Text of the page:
Income potential is good, but industry stability may be the sleeper attraction.

A few days before writing this, I spent almost an hour on the phone with a mom talking about a potential HVAC career for her 19-year-old son. He was described as a good kid and OK student but aimless since graduating from high school last year.

She said he has no interest in college, but is mildly intrigued by an HVAC program attended by a friend who seems happy with it. The mother decided to research the vo-tech school and along the way Googled some of my articles.

She contacted me to see if I had any insight about the particular school. I didn’t, but pointed her to other sources of information. Along the way, our conversation took some revealing twists and turns.

Wendy, the mother, lives in a ritzy suburb of Chicago populated mostly by white collar professionals, which is her background as well. She knows nobody who works in any trade, and what little impression she has of trade careers is admittedly tilted toward the negative.

Nonetheless, Wendy struck me as wise in that she isn’t inclined to nag her son into a more fashionable career path, and is helping him sort out the trade option.

She spoke of admiration for people who are able to “make things work.” I thought this a refreshing perspective from someone of her social strata. Most of her highly educated peers never give a moment’s thought to anything as practical as what it takes to keep us cool when the sun melts asphalt and warm when icicles form. They do, however, take great interest in the goofiest political discourse and psychobabble.

Wendy asked many intelligent questions. Are there good companies out there that offer health insurance and retirement programs? Are there big changes coming about that would fundamentally alter the industry’s landscape? Is HVAC a regional industry?

At one point I directed her to union pipefitting and sheet metal apprenticeship programs worth investigating. “But isn’t all that decided by nepotism?” she asked. My response was that in any walk of life it always helps to know somebody, but that union apprenticeship is much more open than it used to be. All you union JAT trustees reading this ought to take note that this impression of exclusivity lingers.

I tried to answer her questions thoroughly and clear up misconceptions - some of which stemmed from my own writings that focused on industry problems, like the business shortcomings of many contractors. I explained that this was inside baseball aimed at this magazine’s audience of business owners but had little to do with trade careers per se. To that end, I made the following points:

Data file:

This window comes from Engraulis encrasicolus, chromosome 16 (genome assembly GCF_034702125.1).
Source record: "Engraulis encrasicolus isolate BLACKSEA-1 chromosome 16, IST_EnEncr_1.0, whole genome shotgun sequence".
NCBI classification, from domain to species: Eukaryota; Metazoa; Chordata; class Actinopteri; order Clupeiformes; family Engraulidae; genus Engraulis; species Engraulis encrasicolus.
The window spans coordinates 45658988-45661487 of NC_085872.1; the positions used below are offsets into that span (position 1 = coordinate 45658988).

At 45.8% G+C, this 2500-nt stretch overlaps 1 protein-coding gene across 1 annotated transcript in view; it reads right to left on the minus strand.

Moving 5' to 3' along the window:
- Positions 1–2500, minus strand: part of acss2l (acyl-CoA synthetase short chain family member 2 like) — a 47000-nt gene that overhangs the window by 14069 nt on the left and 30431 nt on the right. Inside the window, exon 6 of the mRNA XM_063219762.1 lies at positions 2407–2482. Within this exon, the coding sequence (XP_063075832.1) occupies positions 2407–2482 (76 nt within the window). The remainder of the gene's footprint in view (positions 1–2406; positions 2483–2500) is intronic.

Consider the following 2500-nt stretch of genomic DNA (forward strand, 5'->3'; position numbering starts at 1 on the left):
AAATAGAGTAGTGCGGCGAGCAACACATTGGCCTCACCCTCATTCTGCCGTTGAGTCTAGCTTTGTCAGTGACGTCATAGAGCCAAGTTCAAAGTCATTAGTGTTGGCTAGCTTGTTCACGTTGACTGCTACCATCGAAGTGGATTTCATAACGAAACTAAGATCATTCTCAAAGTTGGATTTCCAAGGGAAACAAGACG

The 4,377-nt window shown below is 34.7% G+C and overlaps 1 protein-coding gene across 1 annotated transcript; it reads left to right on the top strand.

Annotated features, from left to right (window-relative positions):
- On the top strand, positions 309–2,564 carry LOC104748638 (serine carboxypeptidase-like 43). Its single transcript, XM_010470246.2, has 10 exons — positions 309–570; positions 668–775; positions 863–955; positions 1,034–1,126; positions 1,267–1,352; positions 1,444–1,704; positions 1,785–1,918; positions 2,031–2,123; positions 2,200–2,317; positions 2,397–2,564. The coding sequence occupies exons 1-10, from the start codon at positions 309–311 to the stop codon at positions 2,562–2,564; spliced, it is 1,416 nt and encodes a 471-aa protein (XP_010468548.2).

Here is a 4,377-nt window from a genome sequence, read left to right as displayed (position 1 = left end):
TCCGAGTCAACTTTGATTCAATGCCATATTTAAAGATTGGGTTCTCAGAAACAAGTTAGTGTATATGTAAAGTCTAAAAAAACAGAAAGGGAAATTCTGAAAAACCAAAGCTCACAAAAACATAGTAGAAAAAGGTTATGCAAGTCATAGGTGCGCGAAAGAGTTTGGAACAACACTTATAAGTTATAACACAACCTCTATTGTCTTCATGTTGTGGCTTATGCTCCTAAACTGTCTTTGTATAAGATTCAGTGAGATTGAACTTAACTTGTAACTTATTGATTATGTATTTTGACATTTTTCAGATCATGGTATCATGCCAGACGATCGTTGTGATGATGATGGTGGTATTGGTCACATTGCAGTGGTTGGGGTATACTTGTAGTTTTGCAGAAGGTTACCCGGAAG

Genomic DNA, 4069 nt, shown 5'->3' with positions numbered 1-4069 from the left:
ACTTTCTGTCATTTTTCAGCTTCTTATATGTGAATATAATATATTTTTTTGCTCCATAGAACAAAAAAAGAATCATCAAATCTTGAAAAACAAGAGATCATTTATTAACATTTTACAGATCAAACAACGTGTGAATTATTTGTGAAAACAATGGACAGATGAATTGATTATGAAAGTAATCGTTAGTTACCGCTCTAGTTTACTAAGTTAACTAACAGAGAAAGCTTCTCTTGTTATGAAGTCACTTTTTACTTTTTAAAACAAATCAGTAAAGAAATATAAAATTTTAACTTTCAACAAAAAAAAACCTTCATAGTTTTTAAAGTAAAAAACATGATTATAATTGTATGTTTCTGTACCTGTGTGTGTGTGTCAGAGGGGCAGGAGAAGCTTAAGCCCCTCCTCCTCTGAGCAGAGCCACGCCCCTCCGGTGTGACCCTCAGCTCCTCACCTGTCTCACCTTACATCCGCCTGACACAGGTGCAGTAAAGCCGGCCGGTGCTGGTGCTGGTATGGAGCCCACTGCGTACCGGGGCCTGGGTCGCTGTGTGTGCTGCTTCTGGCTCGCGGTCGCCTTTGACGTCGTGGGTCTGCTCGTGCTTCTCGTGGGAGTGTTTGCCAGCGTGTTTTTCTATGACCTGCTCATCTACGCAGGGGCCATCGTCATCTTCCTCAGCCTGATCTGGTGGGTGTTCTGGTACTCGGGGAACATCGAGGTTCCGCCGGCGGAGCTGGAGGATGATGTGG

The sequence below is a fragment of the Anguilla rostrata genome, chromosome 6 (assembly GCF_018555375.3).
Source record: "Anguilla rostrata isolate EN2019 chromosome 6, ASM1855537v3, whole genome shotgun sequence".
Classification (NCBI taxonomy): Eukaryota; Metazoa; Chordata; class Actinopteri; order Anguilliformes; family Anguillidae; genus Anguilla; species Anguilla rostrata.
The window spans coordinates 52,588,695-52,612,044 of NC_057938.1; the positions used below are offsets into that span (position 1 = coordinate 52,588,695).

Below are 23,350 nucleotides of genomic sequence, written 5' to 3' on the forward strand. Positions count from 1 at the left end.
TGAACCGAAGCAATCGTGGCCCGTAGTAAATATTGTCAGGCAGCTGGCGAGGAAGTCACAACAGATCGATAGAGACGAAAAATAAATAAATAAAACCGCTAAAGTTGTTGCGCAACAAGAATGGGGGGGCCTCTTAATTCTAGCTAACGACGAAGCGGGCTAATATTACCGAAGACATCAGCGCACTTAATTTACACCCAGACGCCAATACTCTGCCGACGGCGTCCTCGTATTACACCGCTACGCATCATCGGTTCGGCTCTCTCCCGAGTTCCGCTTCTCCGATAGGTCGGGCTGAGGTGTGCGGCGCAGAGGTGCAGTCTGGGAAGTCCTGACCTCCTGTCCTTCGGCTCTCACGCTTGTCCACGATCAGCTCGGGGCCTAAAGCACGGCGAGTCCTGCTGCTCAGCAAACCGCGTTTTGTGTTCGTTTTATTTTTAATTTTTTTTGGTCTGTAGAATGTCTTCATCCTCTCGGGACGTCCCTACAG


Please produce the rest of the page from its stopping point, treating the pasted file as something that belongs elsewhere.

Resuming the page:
• No matter who directs the work, there will always be demand for people with the know-how to install, maintain and repair our sanitation and comfort systems. What’s more, these jobs cannot be outsourced or taken over by unskilled cheap labor.


  • HVAC is needed everywhere, although the cooling component is more important down south and heating up north. I also told Wendy of the hydronics sector of HVAC and the growing popularity of radiant heat.


  • The HVAC and plumbing trades are becoming progressively more high-tech due to environmental and energy-efficiency mandates. This can only increase the value of their technicians.


  • There are more than 75,000 HVAC and plumbing contractors in this country that employ technicians. As in any other field, the quality of their jobs range from dreamy to crummy. The more capable the technician, the more in demand that person will be by the best companies.


  • That Census Bureau data does not include as many as 200,000 self-employed contractors who do not have a payroll other than themselves. I explained to Wendy that once someone acquires the requisite technical skills, there are few barriers to entry against going into business for oneself.


  • Census data shows that as of 2006, the median income of a person with a bachelor’s degree was $46,435. Many HVAC/plumbing technicians top that, and those in the top ranks can surpass the $78,212 median income pegged for persons with a PhD. Moreover, the sky’s the limit for those who start their own companies.

    Usually I am abrupt with phone calls that don’t relate to the work on my always bountiful platter. Yet, I found this extraneous conversation invigorating and didn’t feel like cutting her off. I loved Wendy’s attitude and it made me feel good that I might help reel someone into this industry.